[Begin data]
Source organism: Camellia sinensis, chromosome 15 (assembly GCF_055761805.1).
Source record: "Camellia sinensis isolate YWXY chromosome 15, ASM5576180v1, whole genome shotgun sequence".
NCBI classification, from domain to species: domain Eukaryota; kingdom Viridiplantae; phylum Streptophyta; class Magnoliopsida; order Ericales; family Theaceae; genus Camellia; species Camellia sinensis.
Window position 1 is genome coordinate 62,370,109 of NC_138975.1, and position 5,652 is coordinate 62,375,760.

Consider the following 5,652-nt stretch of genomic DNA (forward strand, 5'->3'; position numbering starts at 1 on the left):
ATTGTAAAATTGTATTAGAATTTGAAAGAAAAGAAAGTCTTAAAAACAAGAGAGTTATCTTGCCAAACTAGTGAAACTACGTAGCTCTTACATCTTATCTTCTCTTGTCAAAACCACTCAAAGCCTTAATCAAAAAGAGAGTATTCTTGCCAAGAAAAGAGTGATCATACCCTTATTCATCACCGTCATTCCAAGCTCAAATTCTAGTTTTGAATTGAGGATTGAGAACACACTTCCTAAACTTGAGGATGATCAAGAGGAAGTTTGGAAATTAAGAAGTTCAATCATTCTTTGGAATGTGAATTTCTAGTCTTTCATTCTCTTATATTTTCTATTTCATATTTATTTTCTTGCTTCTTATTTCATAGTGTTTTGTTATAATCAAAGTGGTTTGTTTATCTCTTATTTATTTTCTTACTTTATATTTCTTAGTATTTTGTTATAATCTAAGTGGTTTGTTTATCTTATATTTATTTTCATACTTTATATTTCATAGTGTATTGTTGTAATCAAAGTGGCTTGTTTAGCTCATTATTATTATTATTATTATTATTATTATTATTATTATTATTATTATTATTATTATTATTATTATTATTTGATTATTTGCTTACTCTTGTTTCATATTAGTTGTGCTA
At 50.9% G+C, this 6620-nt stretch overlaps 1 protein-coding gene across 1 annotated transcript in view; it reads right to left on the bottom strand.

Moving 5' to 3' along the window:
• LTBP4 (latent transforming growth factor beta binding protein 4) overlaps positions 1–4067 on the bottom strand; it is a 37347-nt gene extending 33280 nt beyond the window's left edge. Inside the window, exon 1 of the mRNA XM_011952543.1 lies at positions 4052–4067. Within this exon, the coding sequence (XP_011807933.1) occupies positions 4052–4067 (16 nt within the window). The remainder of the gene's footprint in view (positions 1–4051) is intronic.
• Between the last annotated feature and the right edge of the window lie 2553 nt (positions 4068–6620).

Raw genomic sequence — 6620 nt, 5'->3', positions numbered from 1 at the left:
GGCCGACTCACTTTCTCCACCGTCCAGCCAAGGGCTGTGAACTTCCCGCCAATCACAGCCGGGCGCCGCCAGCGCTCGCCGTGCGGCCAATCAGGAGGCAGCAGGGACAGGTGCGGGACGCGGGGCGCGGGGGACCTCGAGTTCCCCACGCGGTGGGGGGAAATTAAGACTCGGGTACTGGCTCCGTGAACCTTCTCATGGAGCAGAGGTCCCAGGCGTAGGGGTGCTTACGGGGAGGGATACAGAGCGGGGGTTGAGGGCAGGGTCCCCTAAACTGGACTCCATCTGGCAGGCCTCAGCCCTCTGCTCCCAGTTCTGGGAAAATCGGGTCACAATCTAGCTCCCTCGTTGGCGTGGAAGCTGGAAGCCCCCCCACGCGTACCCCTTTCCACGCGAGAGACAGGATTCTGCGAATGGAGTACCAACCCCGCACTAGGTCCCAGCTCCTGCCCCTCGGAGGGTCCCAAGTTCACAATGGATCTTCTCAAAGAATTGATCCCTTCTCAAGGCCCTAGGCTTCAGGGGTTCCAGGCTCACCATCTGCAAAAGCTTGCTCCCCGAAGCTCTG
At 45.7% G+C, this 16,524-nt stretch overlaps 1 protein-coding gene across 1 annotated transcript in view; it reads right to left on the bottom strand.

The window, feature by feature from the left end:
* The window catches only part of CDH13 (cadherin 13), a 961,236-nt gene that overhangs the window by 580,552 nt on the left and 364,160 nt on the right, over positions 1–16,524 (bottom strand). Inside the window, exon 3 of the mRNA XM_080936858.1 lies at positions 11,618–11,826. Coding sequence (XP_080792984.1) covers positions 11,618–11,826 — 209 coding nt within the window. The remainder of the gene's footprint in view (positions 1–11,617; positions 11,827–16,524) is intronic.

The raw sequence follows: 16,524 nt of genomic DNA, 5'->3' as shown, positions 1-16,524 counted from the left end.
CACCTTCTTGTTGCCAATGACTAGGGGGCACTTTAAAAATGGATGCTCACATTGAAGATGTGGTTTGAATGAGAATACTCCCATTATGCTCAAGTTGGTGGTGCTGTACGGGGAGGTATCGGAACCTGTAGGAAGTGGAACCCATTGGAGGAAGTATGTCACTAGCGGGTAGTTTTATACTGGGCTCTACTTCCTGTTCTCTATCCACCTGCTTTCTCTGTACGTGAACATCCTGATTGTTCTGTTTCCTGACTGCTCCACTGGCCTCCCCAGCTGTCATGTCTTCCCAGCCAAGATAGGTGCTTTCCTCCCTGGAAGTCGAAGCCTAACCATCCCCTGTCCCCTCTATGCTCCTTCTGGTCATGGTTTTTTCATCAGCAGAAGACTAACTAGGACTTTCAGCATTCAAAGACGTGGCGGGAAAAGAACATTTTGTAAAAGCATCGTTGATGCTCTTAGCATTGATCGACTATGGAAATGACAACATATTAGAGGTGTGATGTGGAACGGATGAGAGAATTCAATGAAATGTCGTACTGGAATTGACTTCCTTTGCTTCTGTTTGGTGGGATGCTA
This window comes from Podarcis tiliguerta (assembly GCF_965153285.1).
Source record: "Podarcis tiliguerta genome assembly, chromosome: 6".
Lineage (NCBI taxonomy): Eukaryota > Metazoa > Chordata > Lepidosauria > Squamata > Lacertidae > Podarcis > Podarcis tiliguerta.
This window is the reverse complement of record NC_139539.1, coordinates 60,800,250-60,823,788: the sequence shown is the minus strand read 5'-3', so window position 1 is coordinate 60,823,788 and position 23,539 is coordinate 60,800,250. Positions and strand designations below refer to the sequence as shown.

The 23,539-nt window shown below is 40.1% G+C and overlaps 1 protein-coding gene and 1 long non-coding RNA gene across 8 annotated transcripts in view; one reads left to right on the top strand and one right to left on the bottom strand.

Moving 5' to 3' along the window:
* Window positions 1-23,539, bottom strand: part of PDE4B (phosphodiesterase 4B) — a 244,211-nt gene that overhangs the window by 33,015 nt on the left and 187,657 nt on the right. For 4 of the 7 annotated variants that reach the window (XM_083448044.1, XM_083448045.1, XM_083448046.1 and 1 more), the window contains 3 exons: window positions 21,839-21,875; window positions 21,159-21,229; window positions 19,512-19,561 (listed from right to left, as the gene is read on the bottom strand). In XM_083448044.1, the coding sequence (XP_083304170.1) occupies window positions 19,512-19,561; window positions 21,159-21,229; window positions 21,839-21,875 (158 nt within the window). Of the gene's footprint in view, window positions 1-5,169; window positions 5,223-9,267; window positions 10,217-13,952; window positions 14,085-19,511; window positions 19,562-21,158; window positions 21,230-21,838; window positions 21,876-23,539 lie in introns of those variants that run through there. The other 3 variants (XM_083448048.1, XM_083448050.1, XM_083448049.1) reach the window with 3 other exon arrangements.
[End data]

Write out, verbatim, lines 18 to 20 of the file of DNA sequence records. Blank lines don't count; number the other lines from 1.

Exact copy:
This window comes from Podarcis tiliguerta (assembly GCF_965153285.1).
Source record: "Podarcis tiliguerta genome assembly, chromosome: 6".
Lineage (NCBI taxonomy): Eukaryota > Metazoa > Chordata > Lepidosauria > Squamata > Lacertidae > Podarcis > Podarcis tiliguerta.